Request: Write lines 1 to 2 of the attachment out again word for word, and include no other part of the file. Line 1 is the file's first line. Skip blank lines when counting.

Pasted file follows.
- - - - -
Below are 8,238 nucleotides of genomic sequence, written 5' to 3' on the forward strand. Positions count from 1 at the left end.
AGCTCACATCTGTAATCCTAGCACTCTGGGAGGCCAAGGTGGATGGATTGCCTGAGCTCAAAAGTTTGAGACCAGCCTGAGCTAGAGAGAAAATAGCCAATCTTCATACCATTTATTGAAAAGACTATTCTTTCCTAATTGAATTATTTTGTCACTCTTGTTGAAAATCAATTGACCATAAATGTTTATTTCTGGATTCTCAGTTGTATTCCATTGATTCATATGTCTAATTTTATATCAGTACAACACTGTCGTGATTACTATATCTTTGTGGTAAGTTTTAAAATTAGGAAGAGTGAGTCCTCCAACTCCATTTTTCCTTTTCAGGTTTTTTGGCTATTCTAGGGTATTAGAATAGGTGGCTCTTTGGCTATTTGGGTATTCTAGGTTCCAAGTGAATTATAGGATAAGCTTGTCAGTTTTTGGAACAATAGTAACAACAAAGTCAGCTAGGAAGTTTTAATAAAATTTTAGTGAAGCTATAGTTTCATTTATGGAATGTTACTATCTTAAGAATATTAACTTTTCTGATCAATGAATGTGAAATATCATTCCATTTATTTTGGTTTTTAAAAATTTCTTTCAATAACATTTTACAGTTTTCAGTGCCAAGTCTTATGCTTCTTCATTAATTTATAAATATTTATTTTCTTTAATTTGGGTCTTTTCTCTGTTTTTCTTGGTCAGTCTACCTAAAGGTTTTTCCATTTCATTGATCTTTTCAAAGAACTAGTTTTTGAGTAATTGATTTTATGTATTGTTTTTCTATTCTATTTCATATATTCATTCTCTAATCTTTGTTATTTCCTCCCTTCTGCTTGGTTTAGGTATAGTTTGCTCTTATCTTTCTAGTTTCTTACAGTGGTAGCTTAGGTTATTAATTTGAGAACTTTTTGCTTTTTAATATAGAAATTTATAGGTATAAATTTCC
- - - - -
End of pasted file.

Below are 8,238 nucleotides of genomic sequence, written 5' to 3' on the forward strand. Positions count from 1 at the left end.
AGCTCACATCTGTAATCCTAGCACTCTGGGAGGCCAAGGTGGATGGATTGCCTGAGCTCAAAAGTTTGAGACCAGCCTGAGCTAGAGAGAAAATAGCCAATCTTCATACCATTTATTGAAAAGACTATTCTTTCCTAATTGAATTATTTTGTCACTCTTGTTGAAAATCAATTGACCATAAATGTTTATTTCTGGATTCTCAGTTGTATTCCATTGATTCATATGTCTAATTTTATATCAGTACAACACTGTCGTGATTACTATATCTTTGTGGTAAGTTTTAAAATTAGGAAGAGTGAGTCCTCCAACTCCATTTTTCCTTTTCAGGTTTTTTGGCTATTCTAGGGTATTAGAATAGGTGGCTCTTTGGCTATTTGGGTATTCTAGGTTCCAAGTGAATTATAGGATAAGCTTGTCAGTTTTTGGAACAATAGTAACAACAAAGTCAGCTAGGAAGTTTTAATAAAATTTTAGTGAAGCTATAGTTTCATTTATGGAATGTTACTATCTTAAGAATATTAACTTTTCTGATCAATGAATGTGAAATATCATTCCATTTATTTTGGTTTTTAAAAATTTCTTTCAATAACATTTTACAGTTTTCAGTGCCAAGTCTTATGCTTCTTCATTAATTTATAAATATTTATTTTCTTTAATTTGGGTCTTTTCTCTGTTTTTCTTGGTCAGTCTACCTAAAGGTTTTTCCATTTCATTGATCTTTTCAAAGAACTAGTTTTTGAGTAATTGATTTTATGTATTGTTTTTCTATTCTATTTCATATATTCATTCTCTAATCTTTGTTATTTCCTCCCTTCTGCTTGGTTTAGGTATAGTTTGCTCTTATCTTTCTAGTTTCTTACAGTGGTAGCTTAGGTTATTAATTTGAGAACTTTTTGCTTTTTAATATAGAAATTTATAGGTATAAATTTCC